“No matter what language we speak, we want a high-quality education for our kids just like any other parent,” Hernandez said. “A good education leads to better opportunities.”

Stopping summer slide

On National Summer Learning Day, Memphis takes stock of programs for kids

PHOTO: Helen Carefoot
Torrence Echols, a rising first-grader in Memphis, builds a tower with giant legos at the Benjamin L. Hooks Library on National Summer Learning Day.

When it comes to summer learning, it’s been a better year for Memphis, where a range of new programs have helped to stem learning loss that hits hard in communities with a high number of low-income students.

On Thursday, Mayor Jim Strickland celebrated that work in conjunction with National Summer Learning Day and against the backdrop of the children’s reading room of the city’s main library.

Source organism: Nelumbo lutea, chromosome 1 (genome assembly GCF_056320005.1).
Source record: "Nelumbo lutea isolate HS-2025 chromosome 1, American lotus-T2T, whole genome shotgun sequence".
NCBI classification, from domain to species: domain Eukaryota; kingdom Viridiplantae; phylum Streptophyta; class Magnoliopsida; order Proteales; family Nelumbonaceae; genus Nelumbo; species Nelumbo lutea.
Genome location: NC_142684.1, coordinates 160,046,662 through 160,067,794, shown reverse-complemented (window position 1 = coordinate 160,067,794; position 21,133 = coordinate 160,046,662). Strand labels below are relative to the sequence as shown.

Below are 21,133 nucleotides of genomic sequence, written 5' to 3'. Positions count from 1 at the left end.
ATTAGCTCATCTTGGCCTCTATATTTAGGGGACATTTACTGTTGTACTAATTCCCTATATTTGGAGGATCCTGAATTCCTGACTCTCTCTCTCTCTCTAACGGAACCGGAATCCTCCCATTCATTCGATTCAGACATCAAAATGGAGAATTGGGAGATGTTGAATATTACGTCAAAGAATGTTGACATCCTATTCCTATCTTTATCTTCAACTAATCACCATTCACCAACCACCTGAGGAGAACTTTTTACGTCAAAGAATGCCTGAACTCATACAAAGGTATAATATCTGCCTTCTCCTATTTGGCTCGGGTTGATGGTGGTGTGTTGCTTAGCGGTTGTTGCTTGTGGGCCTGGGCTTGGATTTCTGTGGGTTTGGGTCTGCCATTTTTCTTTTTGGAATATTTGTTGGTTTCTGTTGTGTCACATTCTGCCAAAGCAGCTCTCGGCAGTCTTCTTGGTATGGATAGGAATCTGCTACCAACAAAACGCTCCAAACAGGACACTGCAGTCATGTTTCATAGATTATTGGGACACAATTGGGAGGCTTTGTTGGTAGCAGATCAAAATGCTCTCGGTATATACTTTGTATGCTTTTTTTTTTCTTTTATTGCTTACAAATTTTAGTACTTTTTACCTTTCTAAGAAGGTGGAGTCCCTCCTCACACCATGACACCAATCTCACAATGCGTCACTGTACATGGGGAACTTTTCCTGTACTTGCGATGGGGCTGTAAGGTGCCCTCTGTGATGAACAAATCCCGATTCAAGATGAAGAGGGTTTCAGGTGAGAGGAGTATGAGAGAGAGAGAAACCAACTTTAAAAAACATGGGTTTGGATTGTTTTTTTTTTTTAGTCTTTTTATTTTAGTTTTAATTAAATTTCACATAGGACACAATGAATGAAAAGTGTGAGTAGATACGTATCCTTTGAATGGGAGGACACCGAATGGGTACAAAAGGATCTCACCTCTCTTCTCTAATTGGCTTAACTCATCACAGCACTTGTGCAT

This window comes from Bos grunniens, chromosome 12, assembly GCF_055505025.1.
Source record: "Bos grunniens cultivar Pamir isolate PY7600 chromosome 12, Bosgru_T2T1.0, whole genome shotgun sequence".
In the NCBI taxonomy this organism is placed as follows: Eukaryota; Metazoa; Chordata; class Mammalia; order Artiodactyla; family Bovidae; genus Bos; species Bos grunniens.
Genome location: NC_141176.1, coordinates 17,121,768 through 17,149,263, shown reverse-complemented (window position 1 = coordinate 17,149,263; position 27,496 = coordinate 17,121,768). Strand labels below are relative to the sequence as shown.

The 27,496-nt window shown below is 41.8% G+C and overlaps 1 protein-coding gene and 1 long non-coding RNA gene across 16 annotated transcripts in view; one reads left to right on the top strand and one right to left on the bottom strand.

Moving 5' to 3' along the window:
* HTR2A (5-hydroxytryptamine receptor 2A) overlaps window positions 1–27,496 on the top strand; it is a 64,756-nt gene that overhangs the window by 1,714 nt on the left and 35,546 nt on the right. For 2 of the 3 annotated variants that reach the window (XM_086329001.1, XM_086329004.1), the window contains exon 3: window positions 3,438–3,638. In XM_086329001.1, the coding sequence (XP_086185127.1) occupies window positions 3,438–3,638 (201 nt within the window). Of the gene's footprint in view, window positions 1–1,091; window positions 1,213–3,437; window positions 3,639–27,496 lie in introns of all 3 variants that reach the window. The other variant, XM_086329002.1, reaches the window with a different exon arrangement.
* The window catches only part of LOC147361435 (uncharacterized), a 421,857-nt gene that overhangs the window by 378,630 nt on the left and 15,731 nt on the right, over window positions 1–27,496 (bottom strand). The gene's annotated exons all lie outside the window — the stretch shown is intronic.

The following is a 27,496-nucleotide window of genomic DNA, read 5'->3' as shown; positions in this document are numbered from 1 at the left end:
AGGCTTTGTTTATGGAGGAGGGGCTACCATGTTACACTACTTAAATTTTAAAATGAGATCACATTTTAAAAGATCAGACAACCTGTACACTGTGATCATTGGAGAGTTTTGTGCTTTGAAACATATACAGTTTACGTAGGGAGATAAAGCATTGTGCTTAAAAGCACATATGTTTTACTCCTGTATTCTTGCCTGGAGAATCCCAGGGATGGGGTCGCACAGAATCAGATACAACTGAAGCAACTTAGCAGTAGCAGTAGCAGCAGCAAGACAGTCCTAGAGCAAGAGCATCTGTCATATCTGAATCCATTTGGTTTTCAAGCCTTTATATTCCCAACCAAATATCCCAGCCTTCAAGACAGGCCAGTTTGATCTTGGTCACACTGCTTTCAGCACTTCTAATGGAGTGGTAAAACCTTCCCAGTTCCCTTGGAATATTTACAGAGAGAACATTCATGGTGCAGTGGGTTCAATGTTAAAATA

He estimated that 10,000 children and teens are being reached this summer through learning programs spearheaded through Shelby County Schools, Literacy Mid-South, Memphis Public Libraries, churches and nonprofit organizations across the community.

That’s a record-breaking number, Strickland says, in a city with a lot of students struggling to meet state and local reading targets.

Summer learning loss, also known as summer slide, is the tendency for students to lose some of the knowledge and skills they gained during the school year. It’s a large contributor to the achievement gap, since children from low-income families usually don’t get the same summer enrichment opportunities as their more affluent peers. Compounded year after year, the gap widens to the point that, by fifth grade, many students can be up to three years behind in math and reading.